Three days of key FIFA events has begun here today with football's world governing body fine-tuning plans to expand the World Cup to 48 teams by 2026.
A meeting of the Presidents of each of the constituent Continental Confederations was held today before tomorrow's inaugural Best FIFA Football Awards 2016 gala event.
A Council meeting on Tuesday (January 10) will then be held at which the expansion plans are expected to be approved.
One component of this could be a merger of North and South American qualifying for the 2026 World Cup.
According to South American Football Confederation (CONMEBOL) vice-president Laureano González, who also heads the Venezuelan Football Federation, this has been suggested by FIFA President Gianni Infantino.
"There is a suggestion from Infantino to unify the CONMEBOL and CONCACAF (Confederation of North, Central American and Caribbean Association Football) qualifiers," González told Venezuelan newspaper Meridiano.
"This would have support if they gave us more places [for the 48 team event]."
Under Infantino's proposals, the enhanced World Cup format will see the 48 teams play across 16 groups of three teams.
Two teams would then advance from each group into a round of 32 knock-out format - meaning each team would be guaranteed at least two matches.
Eighty matches would be played in comparison with the current total of 64, although the tournament would be expected to take place over the same time-frame as previous editions.
It would give a greater opportunity for less fancied teams to cause surprises, FIFA claim, highlighting the success of the likes of Wales and Iceland at Euro 2016 when the number of participating countries was expanded from 16 to 24.
But the main benefit appears to be financial, with a forecast of a 20 per cent rise in rights fees paid by broadcasters and sponsors.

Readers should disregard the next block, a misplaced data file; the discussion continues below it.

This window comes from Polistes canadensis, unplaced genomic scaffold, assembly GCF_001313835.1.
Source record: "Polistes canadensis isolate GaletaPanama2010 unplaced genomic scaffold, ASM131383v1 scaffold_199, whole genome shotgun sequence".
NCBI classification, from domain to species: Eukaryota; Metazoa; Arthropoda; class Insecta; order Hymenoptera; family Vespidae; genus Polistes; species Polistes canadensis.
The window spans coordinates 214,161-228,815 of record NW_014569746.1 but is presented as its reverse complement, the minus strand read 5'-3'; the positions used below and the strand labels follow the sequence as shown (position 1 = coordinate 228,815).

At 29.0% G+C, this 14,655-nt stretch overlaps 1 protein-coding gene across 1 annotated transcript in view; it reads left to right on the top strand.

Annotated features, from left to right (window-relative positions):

This could lead to total revenue of $6.5 billion (£5.3 billion/€6.2 billion), it has been predicted, an increase of 25 per cent compared with the 2014 World Cup in Brazil.
Infantino claims that his plans enjoy "overwhelming support" from the 211 FIFA member federations.
Any delay to approval is likely to surround the distribution of additional places between the continental federations.
Some figures, including German Football Federation President Reinhard Grindel, have expressed concern that the changes will dilute the quality of the competition by reducing the proportion of teams from dominant Europe and South America.
Others were initially against the expansion, but are now thought to be accepting the changes because they realise there is nothing they can do to prevent it.
There is no chance of these changes coming in for either Russia 2018 or Qatar 2022, where a 32-team format is guaranteed.
This was all expected to be be discussed at the meeting of the Confederation Presidents today.
Attention here tomorrow will turn to the inaugural Best FIFA Football Awards ceremony taking place at the Zürich TPC studios.
The ceremony, seen as a rival to the Ballon d'Or after FIFA ended their six-year association with that event in 2016, sees Portugal's Cristiano Ronaldo, France's Antoine Griezmann and Argentina's Lionel Messi in the frame for the Men's Player Award.
Voting will be based half on the choices of captains and coaches from national teams around the world, with the other 50 per cent divided between a public ballot and submissions from journalists.
Germany's Melanie Behringer, United States' Carli Lloyd and Brazil's Marta will lock horns for the Women's Player award.
Real Madrid's Zinedine Zidane, Leicester City's Claudio Ranieri and Portugal's national team boss Fernando Santos will contest the Men's Coach Award.
Fan and fair play awards are among others due to be handed out.